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Intellectual Property Law and Freedom: between the national and the international

last modified Oct 05, 2012 03:32 PM
Research Associate on CIGREF Foundation sponsored project Intellectual Property Law and Freedom: between the national and the international

Research Associate
in intellectual property and global regulation

A CIGREF Foundation sponsored project on

Intellectual Property Law and Freedom: between the national and the international

Based at CRASSH from 1 January – 31 December 2013

Salary Range:  £27,528 - £35,938

Deadline : 12pm Friday 26 October 2013

Following the award of a CIGREF grant, CRASSH is seeking to appoint a researcher to examine the problems of regulating intellectual property in the global digital environment. The successful candidate will be expected to undertake comparative legal research on the mechanisms for copyright enforcement (particularly in relation to the unauthorised use of peer-to-peer distribution systems) as well as the protection of privacy on the internet in the US, Canada, Hong Kong, China, France and the UK. The researcher will also convene a series of high-level meetings of the leading global thinkers in the field. The ultimate product will be a research paper explaining the current tensions between national regulation and global distribution of intellectual products and exploring prospects for the near future. 

The successful candidate will be at a post-doctoral level or equivalent, with a track record in high-quality legal research and writing. Ideally the candidate will have a good knowledge of copyright and privacy law and experience of comparative legal research.

Summary of the Project
This project considers and interrelates two crucial areas of regulation of the digital domain from a national and international perspective.

The first area concerns the conflicting claims of regulation and freedom. (a) At present, different national jurisdictions have different and sometimes conflicting systems of regulation for digital networks and digital means of production (such as the DMCA in the USA, HADOPI in France and the Digital Economy Act in the UK). Yet, by very definition, the systems of digital communication are international. This leads to some profound tensions in the legal position of any agent wishing to maintain copyright and to regulate piracy. Must an action be brought in every country where infringement is said to occur? How are copyright owners to get to grips with a multiplicity of distinct sets of national regulations? (b) At present, and by contrast, there is a movement to use the international and open nature of the internet precisely to remove restrictions of copyright and regulation. There is a drive towards establishing what has become known as ‘commons’ – open access and free circulation of material. What are the implications of this for copyright holders? (c) How can the tension between (a) and (b) be understood and developed towards an agreed framework? Is increased regulation or increased freedom more conducive to public trust, creativity, innovation and the development of markets?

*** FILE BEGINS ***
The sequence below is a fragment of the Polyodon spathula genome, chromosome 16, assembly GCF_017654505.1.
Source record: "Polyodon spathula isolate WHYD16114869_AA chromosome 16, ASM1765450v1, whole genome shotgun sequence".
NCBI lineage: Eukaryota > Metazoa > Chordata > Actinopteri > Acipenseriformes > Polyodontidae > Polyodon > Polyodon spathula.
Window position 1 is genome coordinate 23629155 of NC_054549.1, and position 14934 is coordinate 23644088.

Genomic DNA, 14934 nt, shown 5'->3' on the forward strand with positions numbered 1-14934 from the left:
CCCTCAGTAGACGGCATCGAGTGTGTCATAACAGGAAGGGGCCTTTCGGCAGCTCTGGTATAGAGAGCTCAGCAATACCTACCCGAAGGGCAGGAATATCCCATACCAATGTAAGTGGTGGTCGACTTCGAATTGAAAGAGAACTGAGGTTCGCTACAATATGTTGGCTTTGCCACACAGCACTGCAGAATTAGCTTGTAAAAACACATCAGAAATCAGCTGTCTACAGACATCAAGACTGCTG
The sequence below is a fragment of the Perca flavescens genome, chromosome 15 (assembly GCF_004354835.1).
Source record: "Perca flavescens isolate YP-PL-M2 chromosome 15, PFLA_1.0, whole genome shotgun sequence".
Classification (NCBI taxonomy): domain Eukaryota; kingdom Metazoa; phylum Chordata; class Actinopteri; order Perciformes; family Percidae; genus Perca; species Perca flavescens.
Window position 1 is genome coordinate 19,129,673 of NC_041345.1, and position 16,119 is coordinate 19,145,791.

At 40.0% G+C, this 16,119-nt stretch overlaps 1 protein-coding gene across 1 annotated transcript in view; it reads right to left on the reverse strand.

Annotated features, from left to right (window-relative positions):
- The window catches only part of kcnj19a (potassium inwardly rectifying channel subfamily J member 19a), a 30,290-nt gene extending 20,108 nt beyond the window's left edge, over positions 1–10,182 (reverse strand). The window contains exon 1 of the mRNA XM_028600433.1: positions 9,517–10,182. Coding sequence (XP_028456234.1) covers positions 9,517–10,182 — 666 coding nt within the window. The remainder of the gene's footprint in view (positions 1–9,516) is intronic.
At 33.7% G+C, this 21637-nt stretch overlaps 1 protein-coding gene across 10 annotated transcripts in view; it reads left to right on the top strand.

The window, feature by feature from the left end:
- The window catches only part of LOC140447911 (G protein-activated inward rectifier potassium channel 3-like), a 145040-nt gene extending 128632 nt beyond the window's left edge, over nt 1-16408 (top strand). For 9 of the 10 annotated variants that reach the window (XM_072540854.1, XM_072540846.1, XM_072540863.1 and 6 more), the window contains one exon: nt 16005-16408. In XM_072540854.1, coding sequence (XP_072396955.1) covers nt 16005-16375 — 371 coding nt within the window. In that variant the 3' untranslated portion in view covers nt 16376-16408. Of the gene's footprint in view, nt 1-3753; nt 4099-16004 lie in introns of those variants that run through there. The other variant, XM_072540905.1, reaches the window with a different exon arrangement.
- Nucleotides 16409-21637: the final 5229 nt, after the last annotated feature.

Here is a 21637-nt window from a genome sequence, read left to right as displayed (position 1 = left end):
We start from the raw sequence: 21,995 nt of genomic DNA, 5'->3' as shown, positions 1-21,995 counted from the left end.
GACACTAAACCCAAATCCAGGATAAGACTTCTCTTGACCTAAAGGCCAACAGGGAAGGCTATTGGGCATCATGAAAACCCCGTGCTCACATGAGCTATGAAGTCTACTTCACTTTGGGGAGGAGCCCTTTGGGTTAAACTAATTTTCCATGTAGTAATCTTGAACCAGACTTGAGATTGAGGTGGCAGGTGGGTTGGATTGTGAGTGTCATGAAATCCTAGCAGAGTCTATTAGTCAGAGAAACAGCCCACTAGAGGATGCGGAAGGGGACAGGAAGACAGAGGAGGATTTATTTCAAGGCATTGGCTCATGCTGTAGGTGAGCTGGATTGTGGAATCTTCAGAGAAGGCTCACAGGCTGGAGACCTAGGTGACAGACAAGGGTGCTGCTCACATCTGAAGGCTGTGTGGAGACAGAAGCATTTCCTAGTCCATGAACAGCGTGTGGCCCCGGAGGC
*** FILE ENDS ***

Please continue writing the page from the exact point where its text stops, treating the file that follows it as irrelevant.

The second area concerns social networks and privacy. There is a parallel concern here between national and international perspectives. So, for example, if a violation of privacy occurs in an online environment, is the case to be brought in the place of production, the place of access, or the jurisdiction of the victim? Should special rules be developed for violations of privacy, or should similar enforcement mechanisms apply as for copyright? What privacy rights do users of social networks need? What social and ethical implications does this have for developers and users of such technologies? Can users contract out of their privacy rights? And how are the privacy rights of one user to be reconciled with the expressive interests of others?

Full details and to apply.

We are a network of researchers at the University of Cambridge who are interested in how the use of digital tools is transforming scholarship in the humanities and social sciences. This transformation spans both the content and practice of humanities research, as the diffusion of digital technologies opens up new fields of study and generates research questions which breach traditional disciplinary boundaries.

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